• Funding This project was supported by the National Institute for Health Research Collaboration for Leadership in Applied Health Research and Care (NIHR CLAHRC) Greater Manchester, grant number (N/A) and Stroke Association, grant number (N/A). Some Stroke Association staff were research participants in this study and others contributed to discussions about findings and dissemination. The first author had full access to all the study data and had final responsibility for the decision to submit for publication.

  • Disclaimer NIHR had no role in study design, data collection, data analysis, data interpretation, or writing of the paper. Stroke Association partnered with NIHR in funding this study and was the specialist stroke service provider in OSCARSS. The views expressed in this article are those of the author(s) and not necessarily those of the NIHR, the Department of Health and Social Care, or the Stroke Association.

  • Competing interests GG reports grants from NIHR CLAHRC, during the conduct of the study; In addition, GG has a patent Copyright issued. GE reports grants from NIHR, during the conduct of the study; In addition, GE has a patent Copyright issued. SR reports grants from NIHR, during the conduct of the study. AB reports grants from NIHR, grants from Stroke Association, during the conduct of the study; grants from Stroke Association, grants from NIHR, outside the submitted work. EP reports grants from Stroke Association, outside the submitted work. SD, SK, KW-N and CM have nothing to disclose.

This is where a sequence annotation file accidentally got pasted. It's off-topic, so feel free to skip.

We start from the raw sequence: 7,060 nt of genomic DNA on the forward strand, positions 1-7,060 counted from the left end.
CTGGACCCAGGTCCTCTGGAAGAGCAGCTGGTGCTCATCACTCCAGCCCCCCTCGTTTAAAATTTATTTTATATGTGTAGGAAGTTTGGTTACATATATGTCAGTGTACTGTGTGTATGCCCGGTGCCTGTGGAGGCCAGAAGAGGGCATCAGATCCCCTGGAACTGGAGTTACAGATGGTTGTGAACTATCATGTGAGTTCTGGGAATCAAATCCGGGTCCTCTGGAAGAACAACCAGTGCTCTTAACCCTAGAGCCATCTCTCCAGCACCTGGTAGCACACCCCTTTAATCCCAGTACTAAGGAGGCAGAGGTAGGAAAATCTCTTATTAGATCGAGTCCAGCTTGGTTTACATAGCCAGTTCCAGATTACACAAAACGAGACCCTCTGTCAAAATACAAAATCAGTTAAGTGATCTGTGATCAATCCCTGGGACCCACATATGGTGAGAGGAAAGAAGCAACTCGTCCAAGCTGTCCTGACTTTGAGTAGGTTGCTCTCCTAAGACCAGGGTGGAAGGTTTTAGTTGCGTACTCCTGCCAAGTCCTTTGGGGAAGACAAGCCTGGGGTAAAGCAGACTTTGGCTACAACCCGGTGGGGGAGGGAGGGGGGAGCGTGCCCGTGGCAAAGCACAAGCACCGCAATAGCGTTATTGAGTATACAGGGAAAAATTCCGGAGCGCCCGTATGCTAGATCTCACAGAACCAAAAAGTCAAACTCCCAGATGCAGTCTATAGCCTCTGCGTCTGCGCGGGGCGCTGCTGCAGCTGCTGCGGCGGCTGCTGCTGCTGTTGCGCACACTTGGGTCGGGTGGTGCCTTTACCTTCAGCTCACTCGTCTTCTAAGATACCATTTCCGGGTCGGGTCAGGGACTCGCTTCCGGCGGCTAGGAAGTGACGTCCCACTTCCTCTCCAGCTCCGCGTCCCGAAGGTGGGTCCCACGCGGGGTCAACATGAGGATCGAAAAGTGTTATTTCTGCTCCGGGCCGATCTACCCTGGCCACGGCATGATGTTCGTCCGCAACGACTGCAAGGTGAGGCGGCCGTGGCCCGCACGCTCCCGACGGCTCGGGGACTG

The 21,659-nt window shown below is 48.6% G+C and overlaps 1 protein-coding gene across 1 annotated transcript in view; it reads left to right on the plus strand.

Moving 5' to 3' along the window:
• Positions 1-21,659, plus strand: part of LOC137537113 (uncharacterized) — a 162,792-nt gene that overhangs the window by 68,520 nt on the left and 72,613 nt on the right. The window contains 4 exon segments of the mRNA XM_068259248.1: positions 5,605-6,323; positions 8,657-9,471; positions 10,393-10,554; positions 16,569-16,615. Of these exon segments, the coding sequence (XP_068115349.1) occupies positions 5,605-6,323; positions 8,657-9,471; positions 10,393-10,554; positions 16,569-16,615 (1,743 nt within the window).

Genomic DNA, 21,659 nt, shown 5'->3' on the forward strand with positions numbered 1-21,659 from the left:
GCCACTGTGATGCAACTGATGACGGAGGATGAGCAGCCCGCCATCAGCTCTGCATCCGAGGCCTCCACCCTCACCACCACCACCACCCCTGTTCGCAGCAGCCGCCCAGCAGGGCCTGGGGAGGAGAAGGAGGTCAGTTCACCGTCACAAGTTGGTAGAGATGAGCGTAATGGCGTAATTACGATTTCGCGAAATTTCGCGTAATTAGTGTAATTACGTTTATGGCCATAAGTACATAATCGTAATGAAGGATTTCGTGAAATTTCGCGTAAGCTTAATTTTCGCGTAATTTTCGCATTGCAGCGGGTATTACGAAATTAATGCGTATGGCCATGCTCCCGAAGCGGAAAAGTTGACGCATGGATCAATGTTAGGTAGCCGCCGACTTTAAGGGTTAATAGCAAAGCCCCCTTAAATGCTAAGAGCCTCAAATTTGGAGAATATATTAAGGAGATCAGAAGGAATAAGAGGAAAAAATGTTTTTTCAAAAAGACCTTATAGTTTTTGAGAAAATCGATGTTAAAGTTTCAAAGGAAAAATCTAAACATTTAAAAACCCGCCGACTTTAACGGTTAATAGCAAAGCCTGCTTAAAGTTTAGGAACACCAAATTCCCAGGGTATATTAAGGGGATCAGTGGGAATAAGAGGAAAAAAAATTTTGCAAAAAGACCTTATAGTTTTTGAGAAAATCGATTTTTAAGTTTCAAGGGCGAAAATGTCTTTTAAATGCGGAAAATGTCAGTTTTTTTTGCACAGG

• Patient consent for publication Not required.

  • Ethics approval Ethics approval was obtained from the North West Lancaster Research Ethics Committee (ref: 16/NW/0657) and University of Manchester (ref: AMBS-2016–22).

  • Provenance and peer review Not commissioned; externally peer reviewed.

  • Data availability statement All data relevant to the study are included in the article or uploaded as online supplemental information. No additional data available.

  • Supplemental material This content has been supplied by the author(s). It has not been vetted by BMJ Publishing Group Limited (BMJ) and may not have been peer-reviewed. Any opinions or recommendations discussed are solely those of the author(s) and are not endorsed by BMJ. BMJ disclaims all liability and responsibility arising from any reliance placed on the content. Where the content includes any translated material, BMJ does not warrant the accuracy and reliability of the translations (including but not limited to local regulations, clinical guidelines, terminology, drug names and drug dosages), and is not responsible for any error and/or omissions arising from translation and adaptation or otherwise.